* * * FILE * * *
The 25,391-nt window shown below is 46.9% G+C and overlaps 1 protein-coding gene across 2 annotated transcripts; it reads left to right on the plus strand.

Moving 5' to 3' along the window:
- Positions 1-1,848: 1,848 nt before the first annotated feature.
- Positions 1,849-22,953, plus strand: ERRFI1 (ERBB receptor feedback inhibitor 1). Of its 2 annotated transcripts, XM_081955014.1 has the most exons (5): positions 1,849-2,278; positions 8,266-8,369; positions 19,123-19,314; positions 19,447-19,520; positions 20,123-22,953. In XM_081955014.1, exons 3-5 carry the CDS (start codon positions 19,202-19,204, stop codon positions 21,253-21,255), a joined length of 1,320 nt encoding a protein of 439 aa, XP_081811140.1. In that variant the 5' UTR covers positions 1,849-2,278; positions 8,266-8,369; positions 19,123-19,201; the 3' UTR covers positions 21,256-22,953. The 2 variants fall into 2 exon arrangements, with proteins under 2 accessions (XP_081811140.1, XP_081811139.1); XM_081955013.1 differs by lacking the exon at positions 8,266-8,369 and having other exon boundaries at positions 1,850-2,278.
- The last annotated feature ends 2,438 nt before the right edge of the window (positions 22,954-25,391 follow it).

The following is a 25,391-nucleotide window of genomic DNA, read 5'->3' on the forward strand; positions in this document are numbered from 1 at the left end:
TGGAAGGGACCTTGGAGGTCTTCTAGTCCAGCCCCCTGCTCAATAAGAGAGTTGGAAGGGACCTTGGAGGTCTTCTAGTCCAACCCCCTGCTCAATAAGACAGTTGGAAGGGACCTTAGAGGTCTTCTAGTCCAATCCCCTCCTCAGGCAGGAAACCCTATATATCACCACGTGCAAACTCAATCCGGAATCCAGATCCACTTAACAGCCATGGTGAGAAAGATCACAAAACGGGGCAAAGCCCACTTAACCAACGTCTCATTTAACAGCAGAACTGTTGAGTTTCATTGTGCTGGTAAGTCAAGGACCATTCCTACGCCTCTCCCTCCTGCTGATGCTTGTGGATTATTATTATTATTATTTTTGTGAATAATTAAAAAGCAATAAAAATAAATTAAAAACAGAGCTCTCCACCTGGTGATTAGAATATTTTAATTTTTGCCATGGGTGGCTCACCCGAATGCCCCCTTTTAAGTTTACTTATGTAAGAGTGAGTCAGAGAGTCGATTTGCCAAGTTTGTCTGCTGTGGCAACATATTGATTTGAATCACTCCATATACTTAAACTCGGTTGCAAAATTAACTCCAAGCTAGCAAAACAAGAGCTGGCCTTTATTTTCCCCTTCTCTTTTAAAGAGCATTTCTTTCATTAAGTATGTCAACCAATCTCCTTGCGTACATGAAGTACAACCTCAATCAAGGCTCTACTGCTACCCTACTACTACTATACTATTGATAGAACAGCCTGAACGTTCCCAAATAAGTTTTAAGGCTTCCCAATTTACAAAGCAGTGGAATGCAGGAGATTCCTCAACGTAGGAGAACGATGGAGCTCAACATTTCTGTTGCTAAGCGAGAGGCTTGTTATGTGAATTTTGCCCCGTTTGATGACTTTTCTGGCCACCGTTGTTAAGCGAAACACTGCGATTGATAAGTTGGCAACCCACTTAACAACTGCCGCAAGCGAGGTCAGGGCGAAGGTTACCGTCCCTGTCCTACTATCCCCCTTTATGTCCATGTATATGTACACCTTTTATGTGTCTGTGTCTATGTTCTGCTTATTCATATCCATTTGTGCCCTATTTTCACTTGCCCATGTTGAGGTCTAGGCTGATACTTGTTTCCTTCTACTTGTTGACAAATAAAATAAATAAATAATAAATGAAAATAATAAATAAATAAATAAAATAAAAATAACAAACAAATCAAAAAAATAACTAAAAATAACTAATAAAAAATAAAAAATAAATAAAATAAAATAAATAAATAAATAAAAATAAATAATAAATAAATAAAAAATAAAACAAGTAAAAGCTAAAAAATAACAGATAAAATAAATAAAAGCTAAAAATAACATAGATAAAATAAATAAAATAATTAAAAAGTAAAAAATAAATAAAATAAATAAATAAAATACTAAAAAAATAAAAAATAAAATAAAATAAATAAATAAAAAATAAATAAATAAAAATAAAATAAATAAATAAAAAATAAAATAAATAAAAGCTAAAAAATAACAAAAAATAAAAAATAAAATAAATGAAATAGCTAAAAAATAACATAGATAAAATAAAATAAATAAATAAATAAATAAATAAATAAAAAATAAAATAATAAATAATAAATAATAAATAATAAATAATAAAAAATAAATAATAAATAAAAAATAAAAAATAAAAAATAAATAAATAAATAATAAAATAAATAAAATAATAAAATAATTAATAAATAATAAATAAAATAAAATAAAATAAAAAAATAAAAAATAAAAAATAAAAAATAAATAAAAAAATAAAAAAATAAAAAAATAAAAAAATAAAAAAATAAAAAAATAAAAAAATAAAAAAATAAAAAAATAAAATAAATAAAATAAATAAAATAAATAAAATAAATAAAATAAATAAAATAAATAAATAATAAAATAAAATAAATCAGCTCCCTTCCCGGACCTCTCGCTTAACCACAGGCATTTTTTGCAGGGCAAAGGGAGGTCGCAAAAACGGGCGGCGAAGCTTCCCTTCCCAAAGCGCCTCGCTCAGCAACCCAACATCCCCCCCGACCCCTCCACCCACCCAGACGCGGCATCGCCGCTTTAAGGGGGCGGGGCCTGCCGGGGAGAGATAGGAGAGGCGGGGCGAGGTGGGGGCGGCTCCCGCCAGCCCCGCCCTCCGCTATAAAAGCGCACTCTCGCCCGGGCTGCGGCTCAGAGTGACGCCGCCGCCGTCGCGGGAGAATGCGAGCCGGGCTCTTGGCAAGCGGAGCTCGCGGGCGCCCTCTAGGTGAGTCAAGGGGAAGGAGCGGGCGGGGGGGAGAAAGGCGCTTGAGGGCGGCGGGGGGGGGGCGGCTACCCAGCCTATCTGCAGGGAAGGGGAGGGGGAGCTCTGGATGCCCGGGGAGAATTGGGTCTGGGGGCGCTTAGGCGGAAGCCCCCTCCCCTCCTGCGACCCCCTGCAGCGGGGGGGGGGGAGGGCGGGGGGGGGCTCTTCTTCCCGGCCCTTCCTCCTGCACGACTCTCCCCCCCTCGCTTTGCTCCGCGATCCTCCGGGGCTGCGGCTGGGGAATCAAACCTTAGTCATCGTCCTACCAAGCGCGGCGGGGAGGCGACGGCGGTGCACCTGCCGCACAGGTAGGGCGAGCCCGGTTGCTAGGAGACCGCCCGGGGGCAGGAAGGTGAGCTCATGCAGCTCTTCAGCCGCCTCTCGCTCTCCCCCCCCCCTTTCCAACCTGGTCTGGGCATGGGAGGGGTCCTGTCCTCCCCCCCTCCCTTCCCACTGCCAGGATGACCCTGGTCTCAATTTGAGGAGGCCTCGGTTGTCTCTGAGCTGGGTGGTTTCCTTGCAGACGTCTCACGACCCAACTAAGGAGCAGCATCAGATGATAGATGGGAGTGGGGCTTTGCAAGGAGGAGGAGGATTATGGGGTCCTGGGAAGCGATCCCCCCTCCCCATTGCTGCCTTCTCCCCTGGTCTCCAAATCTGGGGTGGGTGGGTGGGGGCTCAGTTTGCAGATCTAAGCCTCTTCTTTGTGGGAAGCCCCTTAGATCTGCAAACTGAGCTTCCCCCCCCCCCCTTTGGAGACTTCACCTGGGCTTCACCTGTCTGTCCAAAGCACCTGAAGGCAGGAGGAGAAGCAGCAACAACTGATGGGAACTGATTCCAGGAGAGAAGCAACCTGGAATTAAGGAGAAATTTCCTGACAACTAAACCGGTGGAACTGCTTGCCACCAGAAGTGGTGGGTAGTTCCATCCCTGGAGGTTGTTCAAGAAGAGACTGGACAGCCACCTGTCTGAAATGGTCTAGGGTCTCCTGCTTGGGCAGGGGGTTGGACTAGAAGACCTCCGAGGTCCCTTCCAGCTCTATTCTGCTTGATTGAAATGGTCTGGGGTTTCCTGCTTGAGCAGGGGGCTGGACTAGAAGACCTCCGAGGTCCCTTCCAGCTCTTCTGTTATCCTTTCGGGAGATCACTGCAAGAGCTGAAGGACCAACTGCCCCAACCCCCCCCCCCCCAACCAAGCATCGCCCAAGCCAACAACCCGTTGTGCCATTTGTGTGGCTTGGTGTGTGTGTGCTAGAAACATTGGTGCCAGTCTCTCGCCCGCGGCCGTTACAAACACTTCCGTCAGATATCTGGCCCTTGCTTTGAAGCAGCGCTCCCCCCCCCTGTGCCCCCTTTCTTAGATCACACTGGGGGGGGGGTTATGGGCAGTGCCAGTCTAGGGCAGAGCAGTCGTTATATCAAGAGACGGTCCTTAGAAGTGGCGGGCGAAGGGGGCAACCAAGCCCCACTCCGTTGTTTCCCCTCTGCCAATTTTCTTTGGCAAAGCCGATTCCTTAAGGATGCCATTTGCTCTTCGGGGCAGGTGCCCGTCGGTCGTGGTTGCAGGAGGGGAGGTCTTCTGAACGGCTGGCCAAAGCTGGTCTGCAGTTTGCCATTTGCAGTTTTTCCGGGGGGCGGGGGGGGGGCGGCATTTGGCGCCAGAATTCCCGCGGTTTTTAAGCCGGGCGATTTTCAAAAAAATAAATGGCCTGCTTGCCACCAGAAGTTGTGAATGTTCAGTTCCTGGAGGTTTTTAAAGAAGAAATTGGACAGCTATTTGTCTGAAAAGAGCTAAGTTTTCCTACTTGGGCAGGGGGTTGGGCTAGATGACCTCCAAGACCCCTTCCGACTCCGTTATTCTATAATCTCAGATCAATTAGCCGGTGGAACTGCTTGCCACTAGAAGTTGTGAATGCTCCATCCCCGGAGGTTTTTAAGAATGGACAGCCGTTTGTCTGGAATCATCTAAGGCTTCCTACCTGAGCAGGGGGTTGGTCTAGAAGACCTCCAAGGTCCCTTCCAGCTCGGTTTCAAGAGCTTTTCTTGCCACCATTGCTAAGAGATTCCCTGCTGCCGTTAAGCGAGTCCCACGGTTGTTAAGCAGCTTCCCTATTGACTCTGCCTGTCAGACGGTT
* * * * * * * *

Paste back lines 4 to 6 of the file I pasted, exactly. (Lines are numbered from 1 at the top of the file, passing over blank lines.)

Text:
- Positions 1,849-22,953, plus strand: ERRFI1 (ERBB receptor feedback inhibitor 1). Of its 2 annotated transcripts, XM_081955014.1 has the most exons (5): positions 1,849-2,278; positions 8,266-8,369; positions 19,123-19,314; positions 19,447-19,520; positions 20,123-22,953. In XM_081955014.1, exons 3-5 carry the CDS (start codon positions 19,202-19,204, stop codon positions 21,253-21,255), a joined length of 1,320 nt encoding a protein of 439 aa, XP_081811140.1. In that variant the 5' UTR covers positions 1,849-2,278; positions 8,266-8,369; positions 19,123-19,201; the 3' UTR covers positions 21,256-22,953. The 2 variants fall into 2 exon arrangements, with proteins under 2 accessions (XP_081811140.1, XP_081811139.1); XM_081955013.1 differs by lacking the exon at positions 8,266-8,369 and having other exon boundaries at positions 1,850-2,278.
- The last annotated feature ends 2,438 nt before the right edge of the window (positions 22,954-25,391 follow it).

The following is a 25,391-nucleotide window of genomic DNA, read 5'->3' on the forward strand; positions in this document are numbered from 1 at the left end: